Our side return extension update (and kitchen chalkboard walls)

March 21, 2018

I can’t remember how much of this I’ve mentioned on here (vs over on Instagram Stories, where I’ve talked about it a lot, sorry) but last year we had our kitchen extended into the side return and now have a whole new set of kitchen chalkboard walls. It happened accidentally, almost…

Our side return kitchen extension - exposed beam and glass roof

…I saw a picture of a similar extension in a book and then found an exact copy of an extended version of our house on Pinterest, tentatively asked our builder what he thought and suddenly it was *booked in* and we were knee-deep in dust. Just like that. Kind of.

Magnetic chalkboard walls - side return extension in Victorian terrace in London

Side return kitchne extension - disco ball and chalkboard walls

(Actually, what appealed the most wasn’t the promise of loads of conversations with the builder during the day, but the thought it would only take five weeks. Five weeks, we thought! Easy; especially compared to our loft which took at least half a year).

That was in July, and we’re still not 100% there.

I will go into all of this when it’s properly finished, which should be soon! Fingers crossed.

But basically, the side return is the gap of space at the back of terrace houses, where the rear section of the house is usually about 3/4 as wide as the main house. Ours was only ever used to get to the garden, so the idea was to extend the kitchen so we could fit a table in there.

We ended up having two of the external walls demolished and needed a supporting beam added, which we left exposed. We were going to leave the surrounding walls white to match most of the downstairs, but in the end we decided to use magnetic chalkboard paint instead, to match the dark beam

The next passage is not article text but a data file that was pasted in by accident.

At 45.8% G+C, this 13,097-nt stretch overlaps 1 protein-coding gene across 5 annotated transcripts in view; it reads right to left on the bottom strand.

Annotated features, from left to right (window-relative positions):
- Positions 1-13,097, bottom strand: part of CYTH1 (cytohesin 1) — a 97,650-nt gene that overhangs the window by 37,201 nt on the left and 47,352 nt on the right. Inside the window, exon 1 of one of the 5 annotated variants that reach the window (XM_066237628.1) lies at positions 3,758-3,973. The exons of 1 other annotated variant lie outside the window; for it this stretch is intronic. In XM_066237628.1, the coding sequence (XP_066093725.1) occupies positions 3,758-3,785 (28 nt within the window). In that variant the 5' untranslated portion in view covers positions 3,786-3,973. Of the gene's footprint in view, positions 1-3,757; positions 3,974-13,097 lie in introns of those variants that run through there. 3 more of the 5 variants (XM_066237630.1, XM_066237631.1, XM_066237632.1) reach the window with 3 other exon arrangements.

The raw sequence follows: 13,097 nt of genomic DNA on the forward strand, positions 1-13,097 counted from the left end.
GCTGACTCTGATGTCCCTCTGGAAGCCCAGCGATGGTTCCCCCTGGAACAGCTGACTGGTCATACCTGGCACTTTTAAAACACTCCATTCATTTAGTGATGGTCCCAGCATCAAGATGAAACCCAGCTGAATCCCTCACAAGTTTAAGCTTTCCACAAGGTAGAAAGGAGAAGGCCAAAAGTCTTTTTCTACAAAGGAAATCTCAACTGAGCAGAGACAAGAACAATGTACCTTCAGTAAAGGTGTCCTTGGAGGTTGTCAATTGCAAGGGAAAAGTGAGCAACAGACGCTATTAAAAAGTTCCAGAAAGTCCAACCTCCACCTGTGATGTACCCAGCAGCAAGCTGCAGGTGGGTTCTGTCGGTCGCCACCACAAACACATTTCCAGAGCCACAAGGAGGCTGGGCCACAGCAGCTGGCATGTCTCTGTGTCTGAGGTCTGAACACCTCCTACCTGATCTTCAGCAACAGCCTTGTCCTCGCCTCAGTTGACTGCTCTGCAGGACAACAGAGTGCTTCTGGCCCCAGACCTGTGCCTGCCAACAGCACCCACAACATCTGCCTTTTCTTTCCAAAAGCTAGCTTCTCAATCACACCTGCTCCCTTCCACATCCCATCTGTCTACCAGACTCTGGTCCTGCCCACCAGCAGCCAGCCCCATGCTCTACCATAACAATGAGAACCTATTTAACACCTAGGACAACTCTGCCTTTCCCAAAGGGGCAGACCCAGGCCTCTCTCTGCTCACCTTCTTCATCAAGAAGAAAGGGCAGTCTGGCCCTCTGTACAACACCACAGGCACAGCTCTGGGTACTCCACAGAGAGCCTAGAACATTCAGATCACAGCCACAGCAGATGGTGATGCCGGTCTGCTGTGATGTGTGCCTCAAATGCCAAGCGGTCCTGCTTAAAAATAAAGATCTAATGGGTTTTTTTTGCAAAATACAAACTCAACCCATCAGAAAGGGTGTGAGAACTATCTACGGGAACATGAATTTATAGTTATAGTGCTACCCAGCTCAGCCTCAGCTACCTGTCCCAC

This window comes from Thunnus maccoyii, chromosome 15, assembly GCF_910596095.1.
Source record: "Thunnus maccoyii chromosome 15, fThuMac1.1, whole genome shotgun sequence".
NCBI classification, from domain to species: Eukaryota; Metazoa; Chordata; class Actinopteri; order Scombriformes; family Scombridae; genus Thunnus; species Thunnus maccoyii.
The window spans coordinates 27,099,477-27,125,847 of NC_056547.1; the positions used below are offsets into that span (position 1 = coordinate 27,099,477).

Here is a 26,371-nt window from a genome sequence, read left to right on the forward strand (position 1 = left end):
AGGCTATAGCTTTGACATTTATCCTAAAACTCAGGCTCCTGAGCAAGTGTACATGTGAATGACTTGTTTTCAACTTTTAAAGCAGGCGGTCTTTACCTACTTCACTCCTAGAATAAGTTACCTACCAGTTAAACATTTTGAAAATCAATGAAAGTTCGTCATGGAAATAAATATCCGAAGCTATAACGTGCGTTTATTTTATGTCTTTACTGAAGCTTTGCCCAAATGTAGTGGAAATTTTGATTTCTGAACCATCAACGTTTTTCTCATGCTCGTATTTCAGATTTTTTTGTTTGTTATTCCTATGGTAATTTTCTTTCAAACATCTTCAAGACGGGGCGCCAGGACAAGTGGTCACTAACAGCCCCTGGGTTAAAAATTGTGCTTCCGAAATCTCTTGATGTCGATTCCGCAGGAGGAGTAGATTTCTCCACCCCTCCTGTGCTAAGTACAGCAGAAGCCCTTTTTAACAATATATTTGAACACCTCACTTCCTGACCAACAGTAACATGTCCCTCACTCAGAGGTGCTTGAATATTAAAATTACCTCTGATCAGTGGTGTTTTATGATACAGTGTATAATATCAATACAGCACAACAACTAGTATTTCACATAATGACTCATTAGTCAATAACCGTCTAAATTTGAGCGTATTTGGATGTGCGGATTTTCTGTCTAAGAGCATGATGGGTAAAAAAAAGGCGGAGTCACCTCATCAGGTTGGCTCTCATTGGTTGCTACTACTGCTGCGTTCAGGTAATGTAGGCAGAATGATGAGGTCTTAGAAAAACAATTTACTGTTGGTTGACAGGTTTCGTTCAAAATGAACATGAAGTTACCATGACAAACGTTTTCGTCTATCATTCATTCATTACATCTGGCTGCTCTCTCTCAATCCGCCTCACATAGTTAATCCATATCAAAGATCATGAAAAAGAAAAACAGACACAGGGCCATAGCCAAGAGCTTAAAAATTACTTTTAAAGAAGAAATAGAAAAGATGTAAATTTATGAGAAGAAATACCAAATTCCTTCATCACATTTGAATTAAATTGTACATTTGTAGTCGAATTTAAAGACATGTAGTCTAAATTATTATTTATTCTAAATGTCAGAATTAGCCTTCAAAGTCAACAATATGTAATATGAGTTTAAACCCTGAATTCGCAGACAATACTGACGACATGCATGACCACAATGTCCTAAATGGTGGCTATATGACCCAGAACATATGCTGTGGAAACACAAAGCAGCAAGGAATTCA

Which has ended up being everyone’s favourite thing, so in advance of a finished kitchen I thought I’d talk about the kitchen chalkboard walls instead.

Magnetic chalkboard walls in kitchens, with exposed brick

We did discuss how much it would be used but it turns out the answer is *a lot* – for notes and messages and random drawings, and for a height chart.

Unlike with Eliza’s bedroom chalkboard wall, we used a different brand of paint (this one) which seems to work a lot better as most magnets actually stick.

Victorian side return terrace house - kitchen chalkboard walls and height chart

Chalkboard walls in kitchens - side return extension

I think painting things with chalkboard paint is probably so five years ago in interior trends, but if you like something, go for it. You’re the one living with it. And it turns out it is a lot of fun, for everyone in the family.

More posts…what Kirstie and Phil don’t tell you about building work and our portable Lego table


  • Sarah Rooftops

    March 22, 2018 at 9:22 pm

    Yeah… but kids don’t remember trends from five years ago, do they? It’s a TOTALLY new and fresh idea.

    Do you find the floor ends up covered in chalk dust? This is the main thing which puts me off. (I have no fear of being behind the times – I still arrange the kids’ books in rainbow colours all twenty million times a day that I have to put them back on the shelves)

    1. gillian

      April 1, 2018 at 6:18 pm

      THIS IS VERY TRUE! We also have the rainbow shelves (I’ll always love them!). And yes re: the dust but the skirting catches lots of it so it’s not terrible, and it goes on the kitchen floor so gets swept away often* (* more regularly than the others floors *side eye*) xx

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